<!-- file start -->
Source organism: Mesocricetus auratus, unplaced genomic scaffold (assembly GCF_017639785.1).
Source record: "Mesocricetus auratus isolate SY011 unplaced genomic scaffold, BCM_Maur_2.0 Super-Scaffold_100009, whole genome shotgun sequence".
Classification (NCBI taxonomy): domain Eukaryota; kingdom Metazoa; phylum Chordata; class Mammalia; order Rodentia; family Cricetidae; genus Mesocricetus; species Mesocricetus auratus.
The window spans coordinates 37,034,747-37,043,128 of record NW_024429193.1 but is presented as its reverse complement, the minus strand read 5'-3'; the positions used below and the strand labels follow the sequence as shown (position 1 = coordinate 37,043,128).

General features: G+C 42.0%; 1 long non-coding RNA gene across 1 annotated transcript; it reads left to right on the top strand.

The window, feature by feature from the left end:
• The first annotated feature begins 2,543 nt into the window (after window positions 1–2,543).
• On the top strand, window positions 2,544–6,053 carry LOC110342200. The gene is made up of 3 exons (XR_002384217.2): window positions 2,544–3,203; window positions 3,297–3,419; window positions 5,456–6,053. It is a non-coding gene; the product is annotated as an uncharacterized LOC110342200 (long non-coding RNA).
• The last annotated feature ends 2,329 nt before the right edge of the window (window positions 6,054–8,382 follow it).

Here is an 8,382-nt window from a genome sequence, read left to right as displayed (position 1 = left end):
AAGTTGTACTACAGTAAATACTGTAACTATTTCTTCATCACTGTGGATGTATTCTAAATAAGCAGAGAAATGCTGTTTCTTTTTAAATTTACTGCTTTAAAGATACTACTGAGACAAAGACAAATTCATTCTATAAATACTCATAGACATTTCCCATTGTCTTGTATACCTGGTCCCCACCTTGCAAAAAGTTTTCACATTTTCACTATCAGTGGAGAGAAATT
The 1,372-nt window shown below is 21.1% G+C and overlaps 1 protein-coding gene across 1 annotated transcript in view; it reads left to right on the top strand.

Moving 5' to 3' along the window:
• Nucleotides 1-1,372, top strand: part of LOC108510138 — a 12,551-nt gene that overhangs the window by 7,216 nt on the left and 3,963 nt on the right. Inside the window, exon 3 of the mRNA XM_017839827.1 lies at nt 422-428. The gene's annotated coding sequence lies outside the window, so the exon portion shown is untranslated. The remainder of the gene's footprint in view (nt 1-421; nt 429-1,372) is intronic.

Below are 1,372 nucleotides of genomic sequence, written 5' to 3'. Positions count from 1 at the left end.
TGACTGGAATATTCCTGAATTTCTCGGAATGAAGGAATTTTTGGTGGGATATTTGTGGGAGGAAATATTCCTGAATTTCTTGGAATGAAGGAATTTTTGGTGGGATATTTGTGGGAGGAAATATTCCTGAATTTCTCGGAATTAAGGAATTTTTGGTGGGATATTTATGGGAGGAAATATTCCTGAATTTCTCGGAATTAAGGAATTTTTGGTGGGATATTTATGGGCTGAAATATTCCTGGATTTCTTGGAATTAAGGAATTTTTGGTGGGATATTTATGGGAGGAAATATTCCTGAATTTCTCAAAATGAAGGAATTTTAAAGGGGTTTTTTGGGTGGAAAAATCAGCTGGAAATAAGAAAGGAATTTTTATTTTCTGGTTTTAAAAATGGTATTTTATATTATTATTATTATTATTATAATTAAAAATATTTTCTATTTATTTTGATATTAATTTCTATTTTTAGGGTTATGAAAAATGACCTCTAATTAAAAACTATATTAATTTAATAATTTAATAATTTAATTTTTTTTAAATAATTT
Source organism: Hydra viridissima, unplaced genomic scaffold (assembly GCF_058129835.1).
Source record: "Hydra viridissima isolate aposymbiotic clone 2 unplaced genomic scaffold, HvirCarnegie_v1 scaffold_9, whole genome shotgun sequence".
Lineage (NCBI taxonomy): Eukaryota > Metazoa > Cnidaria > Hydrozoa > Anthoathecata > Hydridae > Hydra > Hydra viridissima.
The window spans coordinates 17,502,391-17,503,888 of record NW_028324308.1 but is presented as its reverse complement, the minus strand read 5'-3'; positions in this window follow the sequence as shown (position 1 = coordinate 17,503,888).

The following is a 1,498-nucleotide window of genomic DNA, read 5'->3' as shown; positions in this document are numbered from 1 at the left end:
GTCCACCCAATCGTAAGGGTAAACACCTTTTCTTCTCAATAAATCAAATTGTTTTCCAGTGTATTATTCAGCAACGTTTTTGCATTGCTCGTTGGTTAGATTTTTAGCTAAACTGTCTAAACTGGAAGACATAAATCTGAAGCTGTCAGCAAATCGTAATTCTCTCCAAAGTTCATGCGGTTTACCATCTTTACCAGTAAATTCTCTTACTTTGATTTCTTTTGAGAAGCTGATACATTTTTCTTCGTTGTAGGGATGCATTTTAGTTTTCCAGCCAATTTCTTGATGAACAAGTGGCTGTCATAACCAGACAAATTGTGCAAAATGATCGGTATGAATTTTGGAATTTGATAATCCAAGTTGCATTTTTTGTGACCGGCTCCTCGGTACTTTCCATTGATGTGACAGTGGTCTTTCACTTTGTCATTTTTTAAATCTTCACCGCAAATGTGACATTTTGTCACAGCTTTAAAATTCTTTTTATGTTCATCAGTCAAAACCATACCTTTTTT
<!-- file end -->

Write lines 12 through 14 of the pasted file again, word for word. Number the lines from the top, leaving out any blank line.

The 1,372-nt window shown below is 21.1% G+C and overlaps 1 protein-coding gene across 1 annotated transcript in view; it reads left to right on the top strand.

Moving 5' to 3' along the window:
• Nucleotides 1-1,372, top strand: part of LOC108510138 — a 12,551-nt gene that overhangs the window by 7,216 nt on the left and 3,963 nt on the right. Inside the window, exon 3 of the mRNA XM_017839827.1 lies at nt 422-428. The gene's annotated coding sequence lies outside the window, so the exon portion shown is untranslated. The remainder of the gene's footprint in view (nt 1-421; nt 429-1,372) is intronic.